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5 Things I can't do without: Featuring Pagel's Ponderosa Dairy

Progressive Dairyman Editor Peggy Coffeen Published on 16 October 2015
staff at pagel's ponderosa dairy

The bar for reproductive performance is set high at Pagel’s Ponderosa of Casco, Wisconsin, but a skilled and reliable team take it to the next level.

According to the dairy’s herd manager, Chris Szydel, the 5,800-cow herd averages a 21-day pregnancy rate of 34 percent, conception rate of 50 percent and a heat detection rate of 67 percent using tail chalking. These impressive numbers are achieved with a voluntary waiting period of 64 days.

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The team’s success would not be possible without the right players. “We are very fortunate to have a great group of guys,” Szydel says. “We hand-picked everybody on our team.”

Their synergy is demonstrated every two weeks on breeding day. Starting in the early morning hours, six trained breeders service nearly 400 cows before noon. Afterward, the team sits down for a group discussion to review how things went.

Szydel also credits Dr. Don Niles’ leadership in achieving a high level of reproductive success. Niles, a veterinarian, establishes strategies, protocols and management practices for Pagel’s Ponderosa, as well as Dairy Dreams LLC, a separate dairy that he owns in partnership with the John Pagel family.

“Don organizes the breeding program,” Szydel says. “Our job is to implement it and make sure every cow gets the attention she needs.”

The dairy’s reproduction team shares what they feel are the five keys essential for success:

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1. Our “no cow left behind” philosophy. A timed-A.I. program can only be successful with rock-solid compliance. Synchronizing cows, as well as the breeding and vet check list, have to be found and tended to on the correct day. The team is committed to making this happen on every cow.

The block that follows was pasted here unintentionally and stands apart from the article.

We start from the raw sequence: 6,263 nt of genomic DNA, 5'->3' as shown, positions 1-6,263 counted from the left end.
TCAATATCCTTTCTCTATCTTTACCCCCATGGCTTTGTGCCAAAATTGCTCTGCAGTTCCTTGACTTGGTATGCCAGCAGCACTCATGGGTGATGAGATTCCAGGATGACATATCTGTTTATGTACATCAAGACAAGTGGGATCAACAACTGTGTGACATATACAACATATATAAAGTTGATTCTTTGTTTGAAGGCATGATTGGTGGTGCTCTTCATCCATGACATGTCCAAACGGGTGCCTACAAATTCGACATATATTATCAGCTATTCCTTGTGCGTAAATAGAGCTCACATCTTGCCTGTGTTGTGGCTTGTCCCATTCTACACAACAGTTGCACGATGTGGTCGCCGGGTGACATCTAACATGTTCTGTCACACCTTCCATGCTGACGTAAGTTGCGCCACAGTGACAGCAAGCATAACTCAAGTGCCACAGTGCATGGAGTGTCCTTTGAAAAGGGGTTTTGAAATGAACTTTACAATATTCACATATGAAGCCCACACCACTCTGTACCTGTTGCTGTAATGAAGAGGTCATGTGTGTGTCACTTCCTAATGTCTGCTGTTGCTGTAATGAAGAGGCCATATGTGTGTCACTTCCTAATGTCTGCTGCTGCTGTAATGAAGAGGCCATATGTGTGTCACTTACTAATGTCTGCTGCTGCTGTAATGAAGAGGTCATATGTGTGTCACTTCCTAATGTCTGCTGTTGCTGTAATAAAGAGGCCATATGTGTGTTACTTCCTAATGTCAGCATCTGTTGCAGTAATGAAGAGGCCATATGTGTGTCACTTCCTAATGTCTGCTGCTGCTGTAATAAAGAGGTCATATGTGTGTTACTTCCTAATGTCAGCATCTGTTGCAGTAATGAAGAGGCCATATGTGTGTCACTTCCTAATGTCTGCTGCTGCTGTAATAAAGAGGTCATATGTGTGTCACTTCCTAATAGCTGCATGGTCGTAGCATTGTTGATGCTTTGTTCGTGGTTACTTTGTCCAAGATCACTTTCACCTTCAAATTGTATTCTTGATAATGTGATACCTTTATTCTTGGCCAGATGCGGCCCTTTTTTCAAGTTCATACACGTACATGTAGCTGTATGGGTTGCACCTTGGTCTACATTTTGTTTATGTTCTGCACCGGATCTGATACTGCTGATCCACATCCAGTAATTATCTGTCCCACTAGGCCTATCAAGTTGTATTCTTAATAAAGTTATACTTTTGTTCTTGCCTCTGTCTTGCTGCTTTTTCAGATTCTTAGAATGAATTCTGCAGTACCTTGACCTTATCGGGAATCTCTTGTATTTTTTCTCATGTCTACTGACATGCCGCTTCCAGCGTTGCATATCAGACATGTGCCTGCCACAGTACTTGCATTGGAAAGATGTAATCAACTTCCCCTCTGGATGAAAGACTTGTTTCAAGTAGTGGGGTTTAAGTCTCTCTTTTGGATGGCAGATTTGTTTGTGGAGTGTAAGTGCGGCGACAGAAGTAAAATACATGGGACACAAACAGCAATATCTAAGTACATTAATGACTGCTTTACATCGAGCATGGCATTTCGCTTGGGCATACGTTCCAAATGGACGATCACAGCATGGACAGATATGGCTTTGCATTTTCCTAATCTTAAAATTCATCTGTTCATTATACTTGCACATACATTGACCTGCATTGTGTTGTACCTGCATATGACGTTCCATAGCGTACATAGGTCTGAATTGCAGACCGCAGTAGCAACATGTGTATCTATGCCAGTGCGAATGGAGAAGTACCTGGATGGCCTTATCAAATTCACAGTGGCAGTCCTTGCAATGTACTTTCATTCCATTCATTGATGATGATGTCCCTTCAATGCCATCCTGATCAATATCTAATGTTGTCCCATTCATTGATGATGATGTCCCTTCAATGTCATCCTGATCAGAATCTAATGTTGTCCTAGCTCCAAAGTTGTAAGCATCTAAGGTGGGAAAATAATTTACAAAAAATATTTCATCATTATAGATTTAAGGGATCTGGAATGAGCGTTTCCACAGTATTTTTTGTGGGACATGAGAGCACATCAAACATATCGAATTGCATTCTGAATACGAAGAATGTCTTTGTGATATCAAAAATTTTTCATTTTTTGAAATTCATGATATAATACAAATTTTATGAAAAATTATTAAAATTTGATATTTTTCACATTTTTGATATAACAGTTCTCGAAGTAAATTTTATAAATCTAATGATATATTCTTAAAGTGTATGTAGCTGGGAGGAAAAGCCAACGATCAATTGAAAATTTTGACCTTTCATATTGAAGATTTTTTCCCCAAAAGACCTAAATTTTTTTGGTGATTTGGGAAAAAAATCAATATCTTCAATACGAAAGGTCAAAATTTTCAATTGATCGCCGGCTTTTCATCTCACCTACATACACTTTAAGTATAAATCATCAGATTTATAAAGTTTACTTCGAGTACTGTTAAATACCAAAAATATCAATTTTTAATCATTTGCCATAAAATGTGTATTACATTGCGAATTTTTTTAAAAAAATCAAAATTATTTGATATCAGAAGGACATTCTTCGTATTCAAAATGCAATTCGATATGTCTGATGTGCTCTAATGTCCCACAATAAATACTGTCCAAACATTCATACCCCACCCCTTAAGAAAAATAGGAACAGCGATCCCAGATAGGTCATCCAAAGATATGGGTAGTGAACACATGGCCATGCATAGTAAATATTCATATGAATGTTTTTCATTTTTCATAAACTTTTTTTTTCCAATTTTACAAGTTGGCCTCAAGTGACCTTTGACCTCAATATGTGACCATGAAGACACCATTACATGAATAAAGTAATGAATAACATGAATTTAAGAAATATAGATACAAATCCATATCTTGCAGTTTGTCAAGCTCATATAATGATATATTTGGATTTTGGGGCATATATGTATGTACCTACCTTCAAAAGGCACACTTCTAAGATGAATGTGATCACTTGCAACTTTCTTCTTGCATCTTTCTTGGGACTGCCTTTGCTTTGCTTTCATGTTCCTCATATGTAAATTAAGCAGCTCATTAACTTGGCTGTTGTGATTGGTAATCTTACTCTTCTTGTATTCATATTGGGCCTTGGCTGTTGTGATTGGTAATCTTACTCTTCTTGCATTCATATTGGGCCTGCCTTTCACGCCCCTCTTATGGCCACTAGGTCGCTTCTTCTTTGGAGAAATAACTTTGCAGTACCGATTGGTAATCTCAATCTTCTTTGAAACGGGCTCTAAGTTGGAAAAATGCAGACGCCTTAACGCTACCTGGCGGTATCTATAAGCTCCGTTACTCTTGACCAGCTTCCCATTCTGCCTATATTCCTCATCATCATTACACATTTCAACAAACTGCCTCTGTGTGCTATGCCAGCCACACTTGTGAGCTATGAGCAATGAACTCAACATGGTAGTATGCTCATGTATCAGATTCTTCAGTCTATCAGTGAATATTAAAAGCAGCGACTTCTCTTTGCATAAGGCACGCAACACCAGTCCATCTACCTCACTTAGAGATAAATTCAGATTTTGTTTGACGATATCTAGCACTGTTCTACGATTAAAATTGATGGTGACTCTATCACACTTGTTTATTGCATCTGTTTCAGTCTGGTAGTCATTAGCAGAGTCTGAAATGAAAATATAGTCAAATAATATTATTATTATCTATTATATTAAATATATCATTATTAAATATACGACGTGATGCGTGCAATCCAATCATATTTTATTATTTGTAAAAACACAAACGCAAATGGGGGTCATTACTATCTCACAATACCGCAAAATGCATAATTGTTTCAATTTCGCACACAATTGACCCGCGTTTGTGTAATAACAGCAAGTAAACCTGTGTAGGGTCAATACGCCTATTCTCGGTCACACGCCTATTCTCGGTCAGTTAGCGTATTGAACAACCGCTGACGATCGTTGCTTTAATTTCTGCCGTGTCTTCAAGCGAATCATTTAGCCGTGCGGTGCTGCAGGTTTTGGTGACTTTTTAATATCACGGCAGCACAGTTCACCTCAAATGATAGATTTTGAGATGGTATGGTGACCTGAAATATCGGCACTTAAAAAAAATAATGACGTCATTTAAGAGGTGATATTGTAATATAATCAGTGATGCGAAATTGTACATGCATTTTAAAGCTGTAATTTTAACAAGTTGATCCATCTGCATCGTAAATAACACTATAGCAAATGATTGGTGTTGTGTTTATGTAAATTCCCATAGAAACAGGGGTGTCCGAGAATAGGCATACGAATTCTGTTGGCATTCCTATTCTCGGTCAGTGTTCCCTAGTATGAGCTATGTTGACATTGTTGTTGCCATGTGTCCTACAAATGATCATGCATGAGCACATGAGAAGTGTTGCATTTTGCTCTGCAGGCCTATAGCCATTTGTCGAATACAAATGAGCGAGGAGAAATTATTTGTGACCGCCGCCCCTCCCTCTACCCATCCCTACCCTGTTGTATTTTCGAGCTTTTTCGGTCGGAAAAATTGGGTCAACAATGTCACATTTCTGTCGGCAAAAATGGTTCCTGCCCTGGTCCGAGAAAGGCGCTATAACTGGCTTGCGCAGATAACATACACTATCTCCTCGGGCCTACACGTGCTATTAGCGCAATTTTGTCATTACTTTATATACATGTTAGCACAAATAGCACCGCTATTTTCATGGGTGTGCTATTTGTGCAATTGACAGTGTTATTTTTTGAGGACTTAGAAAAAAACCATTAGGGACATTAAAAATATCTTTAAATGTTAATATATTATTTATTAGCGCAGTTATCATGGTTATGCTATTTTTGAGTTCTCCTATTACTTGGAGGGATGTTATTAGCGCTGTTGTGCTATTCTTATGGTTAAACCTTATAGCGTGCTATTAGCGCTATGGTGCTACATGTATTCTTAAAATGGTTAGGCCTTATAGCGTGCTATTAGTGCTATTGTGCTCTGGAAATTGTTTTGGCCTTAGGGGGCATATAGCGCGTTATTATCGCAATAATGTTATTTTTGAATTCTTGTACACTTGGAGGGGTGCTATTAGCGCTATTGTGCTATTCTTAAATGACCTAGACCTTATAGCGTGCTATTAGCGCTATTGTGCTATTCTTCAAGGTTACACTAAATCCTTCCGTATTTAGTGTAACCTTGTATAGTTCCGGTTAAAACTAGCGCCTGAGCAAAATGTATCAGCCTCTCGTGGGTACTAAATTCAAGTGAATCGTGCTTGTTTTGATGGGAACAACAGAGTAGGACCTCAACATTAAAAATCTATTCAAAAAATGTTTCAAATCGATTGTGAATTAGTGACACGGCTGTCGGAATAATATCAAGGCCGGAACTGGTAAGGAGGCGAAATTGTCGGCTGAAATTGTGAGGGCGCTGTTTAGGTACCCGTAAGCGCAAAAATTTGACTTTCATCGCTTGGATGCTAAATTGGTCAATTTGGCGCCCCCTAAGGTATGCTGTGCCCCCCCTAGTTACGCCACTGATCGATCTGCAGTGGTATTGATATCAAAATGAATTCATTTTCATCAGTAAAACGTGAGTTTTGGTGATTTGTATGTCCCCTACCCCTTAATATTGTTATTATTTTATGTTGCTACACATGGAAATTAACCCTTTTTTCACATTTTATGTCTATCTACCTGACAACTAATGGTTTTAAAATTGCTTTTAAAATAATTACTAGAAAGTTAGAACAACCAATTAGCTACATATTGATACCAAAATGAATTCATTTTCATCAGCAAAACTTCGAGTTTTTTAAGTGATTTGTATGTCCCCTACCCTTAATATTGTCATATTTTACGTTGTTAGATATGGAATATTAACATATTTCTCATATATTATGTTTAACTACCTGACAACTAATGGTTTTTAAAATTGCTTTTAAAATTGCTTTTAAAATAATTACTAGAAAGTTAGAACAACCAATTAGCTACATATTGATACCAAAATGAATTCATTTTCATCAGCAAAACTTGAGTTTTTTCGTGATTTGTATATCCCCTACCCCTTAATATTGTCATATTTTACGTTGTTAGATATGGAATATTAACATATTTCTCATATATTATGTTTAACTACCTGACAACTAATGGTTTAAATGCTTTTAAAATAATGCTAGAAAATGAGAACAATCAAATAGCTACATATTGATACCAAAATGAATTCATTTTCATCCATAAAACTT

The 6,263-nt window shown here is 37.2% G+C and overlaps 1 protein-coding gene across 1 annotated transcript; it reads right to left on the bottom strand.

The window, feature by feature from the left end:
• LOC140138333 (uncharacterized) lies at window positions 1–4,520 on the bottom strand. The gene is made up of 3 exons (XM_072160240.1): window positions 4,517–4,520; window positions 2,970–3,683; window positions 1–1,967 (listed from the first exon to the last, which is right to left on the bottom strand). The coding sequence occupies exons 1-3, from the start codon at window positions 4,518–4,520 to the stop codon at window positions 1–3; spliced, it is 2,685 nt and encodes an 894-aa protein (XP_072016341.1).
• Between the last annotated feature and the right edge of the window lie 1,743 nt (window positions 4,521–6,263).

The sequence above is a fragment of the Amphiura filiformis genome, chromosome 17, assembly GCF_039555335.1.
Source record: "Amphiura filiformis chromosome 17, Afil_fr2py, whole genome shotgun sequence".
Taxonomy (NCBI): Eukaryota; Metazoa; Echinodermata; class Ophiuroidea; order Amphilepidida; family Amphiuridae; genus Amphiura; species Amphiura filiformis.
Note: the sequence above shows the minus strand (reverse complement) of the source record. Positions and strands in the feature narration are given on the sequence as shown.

2. A finely trained team with mutual support for all. We focus on cooperation over competition. We also work closely with our breeding company, Genex. Every three to four months, they come out to check protocols like gun loading and semen handling.

3. It takes a village to make a pregnancy. All technicians are proud to look at the herd check results. However, here it is understood that the credit for a pregnancy goes far beyond that.

It is shared not just with the technician who bred her, but also with the team members who tended to her calving, gave her vaccines at the correct time, milked her safely and cleanly, and delivered all other aspects of proper cow care.

4. Make a plan and stick with it. The total breeding program needs to be laid out as a plan that all can adhere to. Decisions as to how different conditions are handled should be planned out ahead, not made at cow-side in the heat of the moment.

5. Assemble your own dream team. There is a tremendous amount of new research and information available on dairy reproduction.

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Assemble a team of advisors from the A.I. industry, along with your veterinary service and other professionals whose knowledge, enthusiasm and passion match your own. Put them to work fine-tuning your program and then follow your plan.

Our team also benefits from meeting with our breeding company every six months to evaluate herd performance and genetics.  PD

PHOTO: Cooperation and teamwork are exemplified at Pagel’s Ponderosa Dairy. On their biweekly breeding day, this handpicked team works together seamlessly to service around 400 cows. From left to right: Cosme Mendez, Lalo Rodriguez, Alfredo Reyna, Santos Rodriguez, Chris Szydel, J.J. Pagel, Ryan Schultz, Chris Kinnard (Genex) and Alfredo Rodriguez. Photo by Peggy Coffeen.

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  • Peggy Coffeen

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